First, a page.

There are options for temporary goat fencing. This electric netting is great if you’re running a brush clearing business, but it’s not ideal for a permanent fence.
You can also easily set up an electric fence for brush clearing that will work well instead of a temporary goat netting.
Best fencing option for keeping small goats in their pen
Small goats like dwarf goats and pygmy goats will be harder to keep in their fence than larger goats. Larger goats need a larger hole to squeeze through than small goats.
Some pygmy goats are so small that they could squeeze through the places that a small dog or large cat could squeeze through.
The most effective fencing that we’ve found for small goats is electric fencing. You can set it up easily with electric wire. It’s much easier to put electric fencing up when your land isn’t exactly flat either. Our land is pretty hilly, which makes woven wire fencing hard to put up.
Electric fencing is much easier to put up. We were able to completely fence 14 acres in two weekends with electric fencing and it took us 4 weekends to put up 1/4 acre of field fence.
When you’re putting up fencing to keep goats in, you want to take into consideration their size. Since pygmy goats and Nigerian goats are small, your fence needs to be lower to the ground than it might be if you only had large goats or cattle.
Since we raise both small goats (our smallest goat is a pygmy doe that weighs about 17 pounds) and large livestock, we used electric fencing to cover all ranges.
Our strand heights are:
It keeps our little goats in as well as our horses and cattle.
It’s important to make sure that your lowest strand is low enough to prevent your goats from scooting under it. You also want the top strand to be high enough that the goats won’t be tempted to jump over it.
Once your goats touch the fence once, they’ll respect it enough to keep off of it.
Best electric fencing for goats
The best electric fencing for goats is made with 16-gauge aluminum or steel wire. The 17-gauge wire will work, but the 16 gauge is thicker and will hold up longer.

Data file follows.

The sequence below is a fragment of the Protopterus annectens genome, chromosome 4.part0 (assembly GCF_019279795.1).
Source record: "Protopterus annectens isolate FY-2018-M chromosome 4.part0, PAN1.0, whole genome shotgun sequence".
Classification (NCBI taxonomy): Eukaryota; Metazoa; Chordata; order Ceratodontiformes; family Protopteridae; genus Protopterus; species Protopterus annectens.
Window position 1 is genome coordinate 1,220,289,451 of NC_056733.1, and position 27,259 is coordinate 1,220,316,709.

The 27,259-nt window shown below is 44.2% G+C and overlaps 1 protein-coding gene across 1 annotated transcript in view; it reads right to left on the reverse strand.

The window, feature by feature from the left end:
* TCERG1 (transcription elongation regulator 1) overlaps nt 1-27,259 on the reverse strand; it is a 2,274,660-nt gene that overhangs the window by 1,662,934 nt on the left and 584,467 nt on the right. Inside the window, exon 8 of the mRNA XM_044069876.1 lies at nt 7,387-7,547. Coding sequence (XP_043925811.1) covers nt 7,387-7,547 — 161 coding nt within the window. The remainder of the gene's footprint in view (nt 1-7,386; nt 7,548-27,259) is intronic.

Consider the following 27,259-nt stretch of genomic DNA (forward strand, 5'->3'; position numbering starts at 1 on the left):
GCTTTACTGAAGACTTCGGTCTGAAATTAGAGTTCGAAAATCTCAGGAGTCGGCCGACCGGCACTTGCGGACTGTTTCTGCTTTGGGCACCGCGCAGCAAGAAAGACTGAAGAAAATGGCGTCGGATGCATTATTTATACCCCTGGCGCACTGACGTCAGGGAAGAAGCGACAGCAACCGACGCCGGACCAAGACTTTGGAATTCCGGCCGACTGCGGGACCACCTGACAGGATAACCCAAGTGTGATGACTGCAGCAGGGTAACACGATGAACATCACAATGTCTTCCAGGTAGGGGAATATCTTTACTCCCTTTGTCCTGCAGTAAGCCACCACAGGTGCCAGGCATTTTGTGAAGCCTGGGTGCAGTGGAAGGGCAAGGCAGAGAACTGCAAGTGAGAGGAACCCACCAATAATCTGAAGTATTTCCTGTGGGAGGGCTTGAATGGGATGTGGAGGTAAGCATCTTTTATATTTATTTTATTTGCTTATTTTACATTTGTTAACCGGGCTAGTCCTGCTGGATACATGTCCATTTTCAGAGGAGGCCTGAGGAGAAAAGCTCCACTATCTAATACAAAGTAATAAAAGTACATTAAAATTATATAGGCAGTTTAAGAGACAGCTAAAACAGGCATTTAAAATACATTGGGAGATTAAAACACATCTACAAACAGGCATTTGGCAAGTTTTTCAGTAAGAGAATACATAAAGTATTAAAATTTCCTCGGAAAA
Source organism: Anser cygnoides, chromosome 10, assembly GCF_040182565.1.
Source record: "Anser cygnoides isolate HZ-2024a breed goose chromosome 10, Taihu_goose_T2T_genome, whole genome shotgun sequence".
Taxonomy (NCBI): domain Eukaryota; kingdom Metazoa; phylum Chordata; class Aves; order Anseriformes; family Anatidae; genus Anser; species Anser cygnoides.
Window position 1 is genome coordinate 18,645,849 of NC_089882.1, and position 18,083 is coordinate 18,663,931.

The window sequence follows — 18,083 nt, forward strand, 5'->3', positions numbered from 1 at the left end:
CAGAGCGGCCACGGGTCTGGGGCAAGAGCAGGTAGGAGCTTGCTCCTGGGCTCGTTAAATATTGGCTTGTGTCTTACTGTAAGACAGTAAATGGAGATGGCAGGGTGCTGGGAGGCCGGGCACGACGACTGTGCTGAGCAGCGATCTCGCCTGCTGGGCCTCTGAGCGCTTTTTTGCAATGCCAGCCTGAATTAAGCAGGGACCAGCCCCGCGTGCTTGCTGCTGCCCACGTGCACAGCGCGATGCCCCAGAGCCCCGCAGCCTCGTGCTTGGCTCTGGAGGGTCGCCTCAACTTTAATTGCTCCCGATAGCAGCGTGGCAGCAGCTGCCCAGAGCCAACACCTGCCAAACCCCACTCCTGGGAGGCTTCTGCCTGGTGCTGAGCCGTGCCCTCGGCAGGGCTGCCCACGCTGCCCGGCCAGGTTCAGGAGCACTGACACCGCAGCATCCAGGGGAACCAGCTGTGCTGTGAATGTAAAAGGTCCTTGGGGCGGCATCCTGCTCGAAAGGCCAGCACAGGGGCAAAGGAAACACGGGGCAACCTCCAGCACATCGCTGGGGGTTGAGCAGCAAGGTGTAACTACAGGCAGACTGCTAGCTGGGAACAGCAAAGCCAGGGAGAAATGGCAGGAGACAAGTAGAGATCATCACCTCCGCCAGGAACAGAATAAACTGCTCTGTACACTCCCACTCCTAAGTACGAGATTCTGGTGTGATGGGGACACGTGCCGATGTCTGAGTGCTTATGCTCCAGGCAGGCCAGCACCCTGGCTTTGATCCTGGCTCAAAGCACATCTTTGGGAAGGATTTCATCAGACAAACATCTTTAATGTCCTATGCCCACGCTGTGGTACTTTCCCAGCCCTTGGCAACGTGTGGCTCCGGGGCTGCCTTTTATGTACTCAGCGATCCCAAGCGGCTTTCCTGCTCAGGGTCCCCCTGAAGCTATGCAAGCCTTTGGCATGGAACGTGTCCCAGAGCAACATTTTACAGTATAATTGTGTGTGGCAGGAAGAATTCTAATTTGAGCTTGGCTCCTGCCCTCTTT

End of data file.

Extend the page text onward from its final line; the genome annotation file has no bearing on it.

Also, don’t be tempted to buy the poly wire. I can tell you from experience that it almost always becomes a knotted mess. It’s hard to work with and can’t be as easily spliced if it breaks or needs repairs. It also doesn’t seem to have as powerful of a shock and your goats may just walk right through it. Mine did.
You can find the electric tape, which is good for visibility, but I wouldn’t use this for a permanent fencing option. It works well for temporary fences but when you want to set up permanent barriers, go with the aluminum wire.
Remember, electric fencing only works because it creates a mental barrier that the goats respect. If it doesn’t deliver a shock, the goats won’t respect it and they will quickly figure out that they can squeeze out.
If you decide to go with a physical barrier that isn’t electric fencing, then the only other option I would recommend is goat fencing.
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What is your favorite fencing to keep goats in? Let me know below!
I am curious what your thoughts are on the electric netting for poultry and goats for pygmy goats? Premier 1 Supplies has suggested that…
I do like electric netting. It’s a great way to keep predators out and keep your livestock in. It’s one of the few fence types that most predators will respect. With that being said, you’ll want to make sure that it’s very sturdy. Some netting isn’t, so double-check that first. 🙂